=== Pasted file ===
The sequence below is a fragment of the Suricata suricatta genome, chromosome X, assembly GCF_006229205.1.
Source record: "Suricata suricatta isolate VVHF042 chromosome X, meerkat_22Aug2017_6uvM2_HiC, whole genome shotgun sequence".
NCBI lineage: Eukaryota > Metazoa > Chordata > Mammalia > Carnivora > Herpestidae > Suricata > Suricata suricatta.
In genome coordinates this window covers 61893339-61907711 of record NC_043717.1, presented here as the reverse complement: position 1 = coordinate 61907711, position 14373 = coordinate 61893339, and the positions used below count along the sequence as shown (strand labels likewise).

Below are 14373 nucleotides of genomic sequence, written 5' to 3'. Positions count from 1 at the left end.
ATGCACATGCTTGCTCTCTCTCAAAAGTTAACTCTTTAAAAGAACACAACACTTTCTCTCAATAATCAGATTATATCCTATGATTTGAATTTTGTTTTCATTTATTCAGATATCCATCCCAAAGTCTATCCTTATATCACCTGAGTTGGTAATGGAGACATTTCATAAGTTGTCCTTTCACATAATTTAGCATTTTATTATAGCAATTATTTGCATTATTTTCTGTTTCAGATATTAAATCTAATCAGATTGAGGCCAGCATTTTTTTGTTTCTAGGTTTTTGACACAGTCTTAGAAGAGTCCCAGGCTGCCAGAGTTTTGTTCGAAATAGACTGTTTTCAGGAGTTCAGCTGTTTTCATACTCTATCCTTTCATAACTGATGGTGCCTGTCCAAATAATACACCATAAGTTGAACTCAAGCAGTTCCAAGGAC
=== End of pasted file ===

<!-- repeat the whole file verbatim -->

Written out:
The sequence below is a fragment of the Suricata suricatta genome, chromosome X, assembly GCF_006229205.1.
Source record: "Suricata suricatta isolate VVHF042 chromosome X, meerkat_22Aug2017_6uvM2_HiC, whole genome shotgun sequence".
NCBI lineage: Eukaryota > Metazoa > Chordata > Mammalia > Carnivora > Herpestidae > Suricata > Suricata suricatta.
In genome coordinates this window covers 61893339-61907711 of record NC_043717.1, presented here as the reverse complement: position 1 = coordinate 61907711, position 14373 = coordinate 61893339, and the positions used below count along the sequence as shown (strand labels likewise).

Below are 14373 nucleotides of genomic sequence, written 5' to 3'. Positions count from 1 at the left end.
ATGCACATGCTTGCTCTCTCTCAAAAGTTAACTCTTTAAAAGAACACAACACTTTCTCTCAATAATCAGATTATATCCTATGATTTGAATTTTGTTTTCATTTATTCAGATATCCATCCCAAAGTCTATCCTTATATCACCTGAGTTGGTAATGGAGACATTTCATAAGTTGTCCTTTCACATAATTTAGCATTTTATTATAGCAATTATTTGCATTATTTTCTGTTTCAGATATTAAATCTAATCAGATTGAGGCCAGCATTTTTTTGTTTCTAGGTTTTTGACACAGTCTTAGAAGAGTCCCAGGCTGCCAGAGTTTTGTTCGAAATAGACTGTTTTCAGGAGTTCAGCTGTTTTCATACTCTATCCTTTCATAACTGATGGTGCCTGTCCAAATAATACACCATAAGTTGAACTCAAGCAGTTCCAAGGAC